Color Blind and Other Problems

I bought Shades of Grey (Penguin, Fforde) because it has a really great cover.  I do that a lot.  It’s a problem.

In this world, which I think is sometime far in the future of our own world, your social standing depends on the amount of color you can perceive. There is a complicated hierarchy, with those that can see purple as the ruling class, people who can see red being not as important as those that can see green, and absolutely no intermarrying between complimentary colors (i.e. orange and purple for example). I’d explain it more, but I never really got a grasp on it.  To be honest, I don’t even think Fforde does.

Eddie Russet is looking to advance his family by marrying into a more powerful Red family, the Oxblood’s, who own a string factory. He feels pretty confident that after his perception rating his number will be impressive enough to edge out his competition—Roger Maroon (Eddie can see quite a bit of red, though he doesn’t like to brag). But this is complicated when he accidently falls in love with a Gray (the working class, who see almost no color at all) who has a very nice nose.

The first have of this novel is pretty tedious, I was slugging through the adorable color-oriented names, and quite frankly, baffled by a lot of the inexplicable rules and social mores of this fictional community. While I find it almost charming that spoons are a hot commodity, and everyone is terrified of swan attacks, I would have appreciated some sort of explanation eventually on what was what and why. However, part way through the book Eddie hits on a mystery. Ok, that’s not exactly accurate, because the mystery part is really introduced in the first chapter, but Eddie doesn’t get really serious about it, and start making intelligent connections on his own until part way through. What we learn is that Chromatacia is full of corruption and evil (surprise surprise), and that Eddie has been exiled to the outer burroughs not because of a trick he played on an upper-level member’s son, but because of his suspicious, free-thinking tendencies. Members of society that tend to question the system get sent to reboot—what everyone thinks is just a reahibilitation program, but what Jane Gray (of the cute nose) exposes to Eddie as really a mass genocide. Even though many questions are answered at the end of the book, there are many many more that I am still puzzling over. Why is there artifical color and ‘real color?’ What’s the difference? How can they ‘pipe it in’ to gardens and such? Why is lightening such a problem? Why are there such a weird animals roaming around (elephants, giraffes, buffalo) while there is only one existing rabbit? I think my main issue with this fictional futuristic dystopia is that all of these people are supposedly descended from us. So for my own peace of mind I need to know how we got from us to them. And Fforde never explains that. Maybe he will in the novels to come.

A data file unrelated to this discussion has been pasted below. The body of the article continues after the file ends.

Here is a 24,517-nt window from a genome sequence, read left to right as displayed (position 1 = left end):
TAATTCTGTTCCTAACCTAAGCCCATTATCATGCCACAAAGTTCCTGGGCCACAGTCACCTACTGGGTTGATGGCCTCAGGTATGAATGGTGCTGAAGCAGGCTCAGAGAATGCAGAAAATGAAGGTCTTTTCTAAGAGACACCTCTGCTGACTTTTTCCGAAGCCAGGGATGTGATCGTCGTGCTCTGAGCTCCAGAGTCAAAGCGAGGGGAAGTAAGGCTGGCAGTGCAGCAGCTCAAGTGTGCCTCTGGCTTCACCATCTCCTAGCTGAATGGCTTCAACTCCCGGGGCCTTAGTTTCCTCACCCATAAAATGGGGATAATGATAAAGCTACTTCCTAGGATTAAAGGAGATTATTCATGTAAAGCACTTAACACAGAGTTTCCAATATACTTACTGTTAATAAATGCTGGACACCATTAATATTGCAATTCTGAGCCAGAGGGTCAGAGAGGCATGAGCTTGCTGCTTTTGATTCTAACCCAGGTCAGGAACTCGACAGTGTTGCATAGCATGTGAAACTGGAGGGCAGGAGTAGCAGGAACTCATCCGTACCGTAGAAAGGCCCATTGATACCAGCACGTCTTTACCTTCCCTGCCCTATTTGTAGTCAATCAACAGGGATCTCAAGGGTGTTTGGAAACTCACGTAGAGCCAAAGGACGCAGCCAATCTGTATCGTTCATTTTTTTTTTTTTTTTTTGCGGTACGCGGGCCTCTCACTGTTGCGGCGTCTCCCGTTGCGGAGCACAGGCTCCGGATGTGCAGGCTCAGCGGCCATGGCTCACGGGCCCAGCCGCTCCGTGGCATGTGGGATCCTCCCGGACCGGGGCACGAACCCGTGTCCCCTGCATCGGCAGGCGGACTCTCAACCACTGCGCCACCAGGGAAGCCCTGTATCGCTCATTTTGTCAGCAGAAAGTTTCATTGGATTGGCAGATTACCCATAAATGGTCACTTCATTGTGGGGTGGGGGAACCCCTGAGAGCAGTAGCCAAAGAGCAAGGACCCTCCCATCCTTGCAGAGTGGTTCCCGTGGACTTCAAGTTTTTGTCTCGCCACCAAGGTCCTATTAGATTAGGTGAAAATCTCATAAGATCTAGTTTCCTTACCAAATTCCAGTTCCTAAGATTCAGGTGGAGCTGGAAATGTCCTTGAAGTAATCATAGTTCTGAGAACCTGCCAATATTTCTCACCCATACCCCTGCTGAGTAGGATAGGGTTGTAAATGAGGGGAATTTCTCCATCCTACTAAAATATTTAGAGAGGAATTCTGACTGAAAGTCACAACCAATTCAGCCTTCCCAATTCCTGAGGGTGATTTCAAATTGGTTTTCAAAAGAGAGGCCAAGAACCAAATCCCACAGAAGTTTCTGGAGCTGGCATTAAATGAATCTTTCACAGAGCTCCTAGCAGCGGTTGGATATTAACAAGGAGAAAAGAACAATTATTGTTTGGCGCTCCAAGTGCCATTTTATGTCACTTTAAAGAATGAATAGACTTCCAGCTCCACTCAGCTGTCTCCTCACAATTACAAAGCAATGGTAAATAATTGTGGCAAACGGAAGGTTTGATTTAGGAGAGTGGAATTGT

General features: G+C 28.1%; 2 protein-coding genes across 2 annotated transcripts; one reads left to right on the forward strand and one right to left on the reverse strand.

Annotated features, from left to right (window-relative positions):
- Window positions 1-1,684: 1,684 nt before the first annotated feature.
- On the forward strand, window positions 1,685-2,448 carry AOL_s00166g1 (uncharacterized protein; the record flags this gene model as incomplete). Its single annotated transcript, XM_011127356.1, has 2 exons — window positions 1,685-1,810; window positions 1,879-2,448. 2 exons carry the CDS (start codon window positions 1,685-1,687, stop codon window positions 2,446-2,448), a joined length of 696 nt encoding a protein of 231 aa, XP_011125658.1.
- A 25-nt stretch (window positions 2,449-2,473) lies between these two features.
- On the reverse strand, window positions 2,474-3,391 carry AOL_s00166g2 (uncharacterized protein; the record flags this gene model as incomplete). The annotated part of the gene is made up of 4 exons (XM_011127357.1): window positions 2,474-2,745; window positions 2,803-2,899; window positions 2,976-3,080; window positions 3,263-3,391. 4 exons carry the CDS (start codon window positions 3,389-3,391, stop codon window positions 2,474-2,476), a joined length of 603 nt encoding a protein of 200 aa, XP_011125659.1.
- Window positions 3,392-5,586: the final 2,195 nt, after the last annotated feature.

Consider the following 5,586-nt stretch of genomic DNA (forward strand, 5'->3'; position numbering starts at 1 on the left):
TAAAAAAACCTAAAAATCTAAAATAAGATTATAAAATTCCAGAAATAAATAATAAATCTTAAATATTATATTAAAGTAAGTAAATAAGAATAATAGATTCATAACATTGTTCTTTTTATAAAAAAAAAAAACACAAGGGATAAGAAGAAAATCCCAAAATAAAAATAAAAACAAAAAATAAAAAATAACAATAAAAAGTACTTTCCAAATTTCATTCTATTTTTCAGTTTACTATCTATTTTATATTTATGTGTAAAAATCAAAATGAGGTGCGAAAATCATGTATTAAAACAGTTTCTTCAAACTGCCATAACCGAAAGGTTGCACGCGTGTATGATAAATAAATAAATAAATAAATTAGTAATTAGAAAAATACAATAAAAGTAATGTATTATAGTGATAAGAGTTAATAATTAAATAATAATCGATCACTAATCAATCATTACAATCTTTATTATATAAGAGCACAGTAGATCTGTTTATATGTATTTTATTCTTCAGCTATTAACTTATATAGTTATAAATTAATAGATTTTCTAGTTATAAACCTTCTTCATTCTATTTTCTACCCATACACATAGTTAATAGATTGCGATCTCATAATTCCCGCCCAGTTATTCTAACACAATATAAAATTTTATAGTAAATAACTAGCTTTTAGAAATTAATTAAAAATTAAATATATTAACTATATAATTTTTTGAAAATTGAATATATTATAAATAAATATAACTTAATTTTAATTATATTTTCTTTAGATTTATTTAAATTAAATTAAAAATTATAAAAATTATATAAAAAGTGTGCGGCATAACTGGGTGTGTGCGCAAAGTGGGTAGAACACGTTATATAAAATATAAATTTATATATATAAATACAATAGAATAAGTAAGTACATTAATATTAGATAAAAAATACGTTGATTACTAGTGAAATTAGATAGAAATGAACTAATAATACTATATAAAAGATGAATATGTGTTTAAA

Sigh. Must keep reading them I suppose.

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About rhymenocerous

rhymenocerous combines a fondness for hip hop with her love of the serengeti. Her soft spot for kids in space is eclipsed only by her passion for time-travelling children. She eats too much cake and frequently pretends her dachshund speaks French. View all posts by rhymenocerous

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